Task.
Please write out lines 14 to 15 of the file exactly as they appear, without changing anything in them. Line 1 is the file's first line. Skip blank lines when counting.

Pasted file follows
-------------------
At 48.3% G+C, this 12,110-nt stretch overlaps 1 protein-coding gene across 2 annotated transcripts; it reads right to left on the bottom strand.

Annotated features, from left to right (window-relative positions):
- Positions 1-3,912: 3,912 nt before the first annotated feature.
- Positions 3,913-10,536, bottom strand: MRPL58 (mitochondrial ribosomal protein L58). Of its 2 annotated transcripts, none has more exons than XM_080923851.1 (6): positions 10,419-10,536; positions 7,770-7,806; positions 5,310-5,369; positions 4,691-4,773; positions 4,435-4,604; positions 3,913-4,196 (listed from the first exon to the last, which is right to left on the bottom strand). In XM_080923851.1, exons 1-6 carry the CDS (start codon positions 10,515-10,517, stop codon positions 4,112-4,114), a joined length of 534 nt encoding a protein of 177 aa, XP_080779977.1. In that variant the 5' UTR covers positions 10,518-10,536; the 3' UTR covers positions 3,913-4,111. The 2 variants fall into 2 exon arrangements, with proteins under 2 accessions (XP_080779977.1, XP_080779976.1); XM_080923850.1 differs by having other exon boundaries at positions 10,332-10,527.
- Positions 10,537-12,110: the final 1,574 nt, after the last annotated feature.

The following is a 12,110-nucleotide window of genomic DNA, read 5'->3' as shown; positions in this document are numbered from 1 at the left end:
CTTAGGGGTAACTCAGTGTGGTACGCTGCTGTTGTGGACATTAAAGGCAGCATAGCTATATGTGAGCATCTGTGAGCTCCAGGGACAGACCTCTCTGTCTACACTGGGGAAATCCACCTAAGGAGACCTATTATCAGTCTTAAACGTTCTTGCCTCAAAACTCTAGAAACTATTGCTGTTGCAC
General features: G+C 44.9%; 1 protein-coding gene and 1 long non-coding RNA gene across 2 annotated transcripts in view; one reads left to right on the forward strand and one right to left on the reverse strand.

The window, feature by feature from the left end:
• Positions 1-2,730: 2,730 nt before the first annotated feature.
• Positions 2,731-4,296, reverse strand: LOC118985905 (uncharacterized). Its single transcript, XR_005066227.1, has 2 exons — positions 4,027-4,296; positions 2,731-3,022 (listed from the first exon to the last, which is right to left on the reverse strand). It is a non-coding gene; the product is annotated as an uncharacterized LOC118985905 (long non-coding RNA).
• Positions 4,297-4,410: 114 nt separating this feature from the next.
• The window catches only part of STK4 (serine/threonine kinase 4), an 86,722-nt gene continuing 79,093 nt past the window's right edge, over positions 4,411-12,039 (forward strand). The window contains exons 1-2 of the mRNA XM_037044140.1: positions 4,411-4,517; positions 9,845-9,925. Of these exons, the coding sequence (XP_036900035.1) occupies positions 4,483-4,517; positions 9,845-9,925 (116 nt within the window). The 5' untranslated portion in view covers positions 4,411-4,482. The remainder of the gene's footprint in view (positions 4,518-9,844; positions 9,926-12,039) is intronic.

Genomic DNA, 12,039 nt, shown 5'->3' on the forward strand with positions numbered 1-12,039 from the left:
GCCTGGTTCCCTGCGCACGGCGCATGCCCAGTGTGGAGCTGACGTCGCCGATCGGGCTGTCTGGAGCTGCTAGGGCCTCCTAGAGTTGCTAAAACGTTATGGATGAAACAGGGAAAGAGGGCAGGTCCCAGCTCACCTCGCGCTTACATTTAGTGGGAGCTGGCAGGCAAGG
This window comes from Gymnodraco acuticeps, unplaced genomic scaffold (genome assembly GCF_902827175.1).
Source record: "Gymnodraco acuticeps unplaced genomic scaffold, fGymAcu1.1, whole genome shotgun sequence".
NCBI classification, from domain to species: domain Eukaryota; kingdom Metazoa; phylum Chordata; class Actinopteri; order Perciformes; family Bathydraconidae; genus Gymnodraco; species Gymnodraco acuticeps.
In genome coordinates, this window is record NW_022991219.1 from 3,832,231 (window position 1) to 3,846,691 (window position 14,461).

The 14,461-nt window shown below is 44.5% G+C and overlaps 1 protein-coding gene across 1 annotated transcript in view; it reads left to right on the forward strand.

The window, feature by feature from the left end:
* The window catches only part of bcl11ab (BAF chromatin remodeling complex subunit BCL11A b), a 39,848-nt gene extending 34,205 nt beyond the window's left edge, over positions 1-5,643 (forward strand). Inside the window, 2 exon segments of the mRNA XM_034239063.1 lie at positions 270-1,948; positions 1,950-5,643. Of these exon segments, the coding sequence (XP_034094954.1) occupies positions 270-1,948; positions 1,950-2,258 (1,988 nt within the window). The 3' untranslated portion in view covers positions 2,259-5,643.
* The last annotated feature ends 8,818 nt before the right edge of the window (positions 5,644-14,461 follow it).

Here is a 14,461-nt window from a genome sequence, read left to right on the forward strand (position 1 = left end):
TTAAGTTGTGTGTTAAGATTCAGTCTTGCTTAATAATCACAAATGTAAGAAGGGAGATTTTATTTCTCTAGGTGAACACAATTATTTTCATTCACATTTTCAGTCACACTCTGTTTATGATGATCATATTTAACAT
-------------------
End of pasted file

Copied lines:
Genomic DNA, 12,039 nt, shown 5'->3' on the forward strand with positions numbered 1-12,039 from the left:
GCCTGGTTCCCTGCGCACGGCGCATGCCCAGTGTGGAGCTGACGTCGCCGATCGGGCTGTCTGGAGCTGCTAGGGCCTCCTAGAGTTGCTAAAACGTTATGGATGAAACAGGGAAAGAGGGCAGGTCCCAGCTCACCTCGCGCTTACATTTAGTGGGAGCTGGCAGGCAAGG